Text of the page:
Pre-Implantation Genetic Diagnosis: The Controversy of Knowing
Pre-implantation genetic diagnosis (PGD) was invented in 1989 in London. It is method devised to extract a cell from a newly created embryo and amplify enough of its DNA to check for mutations. This method allows doctors to implant in a woman’s uterus only those embryos free of the mutation she wished to avoid.
Since the invention of PGD, genetic engineering and In Vitro Fertilization (IVF) has expanded exponentially. This expansion has been marred with controversy, as it raises many ethical issues. Some examples of these ethical issues include: should the couple be able to test the embryo for genes of potential diseases that the child may not even get? Or, if they do have the disease, they won’t be affected by it until adulthood?
Should couples be allowed to test the sex of their embryo? Should the couple be allowed to test the physical characteristics of their embryo, such as hair colour, eye colour and height? The only regulation that Canada has on PGD is in regards to sex – Canadians are not allowed to test the sex of their child. And last year, the Supreme Court of Canada ruled against allowing the Federal government the right to regulate assisted reproductive technology.
Even with the one regulation on sex, Canadians, and other internationals, have ways to get around the regulations in their respective countries. For example, Dr. Steinberg, an LA based genetics doctor, runs an IVF clinic in Guadalajara, Mexico. There, couples bring their embryos for tests that are regulated in their own country. Last year, Steinberg, a papal aid, asked him to “please, just slow down.”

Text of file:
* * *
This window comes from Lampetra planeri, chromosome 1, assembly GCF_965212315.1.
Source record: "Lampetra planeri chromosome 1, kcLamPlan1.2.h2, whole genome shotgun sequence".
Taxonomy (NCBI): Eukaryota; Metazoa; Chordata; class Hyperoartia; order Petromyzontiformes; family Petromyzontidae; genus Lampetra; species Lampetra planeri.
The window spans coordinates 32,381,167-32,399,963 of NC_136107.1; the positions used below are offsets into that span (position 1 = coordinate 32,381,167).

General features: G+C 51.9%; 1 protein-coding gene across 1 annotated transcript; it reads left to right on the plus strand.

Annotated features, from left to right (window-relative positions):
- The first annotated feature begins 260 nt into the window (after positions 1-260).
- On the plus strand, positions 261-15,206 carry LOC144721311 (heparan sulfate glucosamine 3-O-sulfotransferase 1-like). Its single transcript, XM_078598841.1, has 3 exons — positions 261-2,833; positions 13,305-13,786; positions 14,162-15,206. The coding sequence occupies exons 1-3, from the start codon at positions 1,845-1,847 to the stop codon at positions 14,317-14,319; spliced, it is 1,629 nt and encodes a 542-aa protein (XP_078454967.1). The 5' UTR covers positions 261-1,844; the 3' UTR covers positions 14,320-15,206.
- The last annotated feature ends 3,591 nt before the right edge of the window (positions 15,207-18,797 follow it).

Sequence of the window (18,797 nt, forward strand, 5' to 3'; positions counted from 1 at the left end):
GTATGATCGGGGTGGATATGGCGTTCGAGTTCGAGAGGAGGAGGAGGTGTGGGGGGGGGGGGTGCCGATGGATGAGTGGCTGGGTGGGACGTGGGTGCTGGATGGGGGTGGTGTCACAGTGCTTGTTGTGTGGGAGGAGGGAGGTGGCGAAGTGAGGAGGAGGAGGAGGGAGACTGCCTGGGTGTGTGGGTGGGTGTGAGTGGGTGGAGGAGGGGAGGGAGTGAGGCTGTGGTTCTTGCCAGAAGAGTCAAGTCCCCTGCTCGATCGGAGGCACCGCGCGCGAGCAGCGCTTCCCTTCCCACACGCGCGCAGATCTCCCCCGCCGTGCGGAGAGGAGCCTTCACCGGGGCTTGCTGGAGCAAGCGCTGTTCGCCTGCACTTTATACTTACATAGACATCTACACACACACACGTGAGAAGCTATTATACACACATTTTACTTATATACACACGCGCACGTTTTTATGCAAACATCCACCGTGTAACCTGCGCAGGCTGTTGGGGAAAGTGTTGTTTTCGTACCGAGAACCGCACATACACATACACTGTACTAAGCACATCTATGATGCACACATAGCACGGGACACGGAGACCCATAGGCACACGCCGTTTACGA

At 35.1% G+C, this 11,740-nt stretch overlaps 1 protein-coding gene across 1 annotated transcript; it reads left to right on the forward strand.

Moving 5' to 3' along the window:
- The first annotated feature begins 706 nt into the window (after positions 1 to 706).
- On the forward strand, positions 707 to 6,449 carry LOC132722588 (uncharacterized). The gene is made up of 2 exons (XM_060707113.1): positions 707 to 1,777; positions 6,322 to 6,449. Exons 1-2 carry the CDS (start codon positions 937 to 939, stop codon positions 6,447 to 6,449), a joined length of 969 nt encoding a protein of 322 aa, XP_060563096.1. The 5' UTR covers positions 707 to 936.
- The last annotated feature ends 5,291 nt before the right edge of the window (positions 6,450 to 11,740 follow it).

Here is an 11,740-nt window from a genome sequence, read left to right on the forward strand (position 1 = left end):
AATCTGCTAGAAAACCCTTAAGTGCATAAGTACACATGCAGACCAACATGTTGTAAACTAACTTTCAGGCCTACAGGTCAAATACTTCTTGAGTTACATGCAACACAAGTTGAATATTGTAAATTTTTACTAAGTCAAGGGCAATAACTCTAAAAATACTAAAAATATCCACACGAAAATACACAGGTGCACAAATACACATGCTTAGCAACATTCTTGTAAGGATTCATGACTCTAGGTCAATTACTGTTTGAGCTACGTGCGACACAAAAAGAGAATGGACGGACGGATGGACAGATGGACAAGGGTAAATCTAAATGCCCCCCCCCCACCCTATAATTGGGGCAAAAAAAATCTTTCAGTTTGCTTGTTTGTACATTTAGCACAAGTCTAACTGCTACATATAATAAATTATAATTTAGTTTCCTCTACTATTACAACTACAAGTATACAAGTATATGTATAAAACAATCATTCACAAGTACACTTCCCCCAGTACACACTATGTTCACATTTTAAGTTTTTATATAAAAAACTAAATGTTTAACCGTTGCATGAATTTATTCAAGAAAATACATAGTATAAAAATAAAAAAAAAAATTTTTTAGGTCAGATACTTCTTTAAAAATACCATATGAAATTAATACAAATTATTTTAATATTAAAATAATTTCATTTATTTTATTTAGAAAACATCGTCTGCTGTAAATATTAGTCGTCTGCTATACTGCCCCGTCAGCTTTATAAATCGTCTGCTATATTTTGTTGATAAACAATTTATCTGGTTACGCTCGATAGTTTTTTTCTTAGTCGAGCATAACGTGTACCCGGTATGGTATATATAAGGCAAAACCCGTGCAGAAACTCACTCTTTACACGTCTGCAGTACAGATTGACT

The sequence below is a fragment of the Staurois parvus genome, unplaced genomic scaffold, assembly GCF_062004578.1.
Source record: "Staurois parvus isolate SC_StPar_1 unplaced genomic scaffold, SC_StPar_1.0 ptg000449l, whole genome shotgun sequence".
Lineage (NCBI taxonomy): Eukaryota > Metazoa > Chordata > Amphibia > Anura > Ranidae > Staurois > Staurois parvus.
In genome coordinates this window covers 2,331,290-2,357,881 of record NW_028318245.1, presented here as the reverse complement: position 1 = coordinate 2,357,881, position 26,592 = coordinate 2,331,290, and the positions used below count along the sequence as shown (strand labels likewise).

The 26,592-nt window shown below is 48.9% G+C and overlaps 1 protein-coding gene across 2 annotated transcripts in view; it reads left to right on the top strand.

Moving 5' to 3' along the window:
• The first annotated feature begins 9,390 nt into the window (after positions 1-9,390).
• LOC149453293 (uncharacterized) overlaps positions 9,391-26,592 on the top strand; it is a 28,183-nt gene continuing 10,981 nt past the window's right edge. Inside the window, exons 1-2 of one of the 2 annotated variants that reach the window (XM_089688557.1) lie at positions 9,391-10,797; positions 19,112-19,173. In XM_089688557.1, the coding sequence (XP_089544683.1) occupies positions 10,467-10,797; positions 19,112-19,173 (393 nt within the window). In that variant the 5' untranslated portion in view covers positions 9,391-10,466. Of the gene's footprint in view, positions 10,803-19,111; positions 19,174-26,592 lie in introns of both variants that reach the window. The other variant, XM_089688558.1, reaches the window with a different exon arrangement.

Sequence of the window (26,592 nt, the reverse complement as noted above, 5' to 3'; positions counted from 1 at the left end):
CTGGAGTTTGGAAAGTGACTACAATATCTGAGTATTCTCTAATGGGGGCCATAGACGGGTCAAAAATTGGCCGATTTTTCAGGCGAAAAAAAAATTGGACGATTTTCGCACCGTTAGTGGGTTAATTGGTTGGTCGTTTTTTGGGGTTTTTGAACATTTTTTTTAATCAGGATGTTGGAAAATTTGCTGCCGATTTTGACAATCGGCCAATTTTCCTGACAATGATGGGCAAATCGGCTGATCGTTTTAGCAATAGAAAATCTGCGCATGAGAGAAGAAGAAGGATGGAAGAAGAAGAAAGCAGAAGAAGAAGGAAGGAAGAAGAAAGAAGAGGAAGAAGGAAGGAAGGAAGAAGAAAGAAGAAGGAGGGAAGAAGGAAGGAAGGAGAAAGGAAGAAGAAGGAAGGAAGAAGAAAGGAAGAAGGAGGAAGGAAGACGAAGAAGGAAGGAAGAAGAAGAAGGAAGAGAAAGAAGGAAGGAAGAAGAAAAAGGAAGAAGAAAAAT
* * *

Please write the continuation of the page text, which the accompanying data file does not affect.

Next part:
So what are couples typically testing for in PGD? Besides genetic diseases and blindness, couples typically ask about height and intelligence. Couples will go to great lengths to avoid genetic mutations, as demonstrated by one Montreal woman, who was determined to avoid the genetic mutation of webbed feet in her child, a gene carried by her husband. When all ten embryos conceived with her husband contained the mutation, she decided to use sperm from a donor rather than have her child genetically tied to her husband.
Aside from the actual controversy with scanning for certain genes, such as physical characteristics, Jonathon Kimmelman, a genetics doctor, sees a bigger problem – the unrealistic expectations the parents have for their child because of this technology. “Genes are not determinants,” he says; there is a possibility that the parents will go to great lengths to stack the deck in favor of their child genetically, resulting in unrealistic expectations being placed on the child.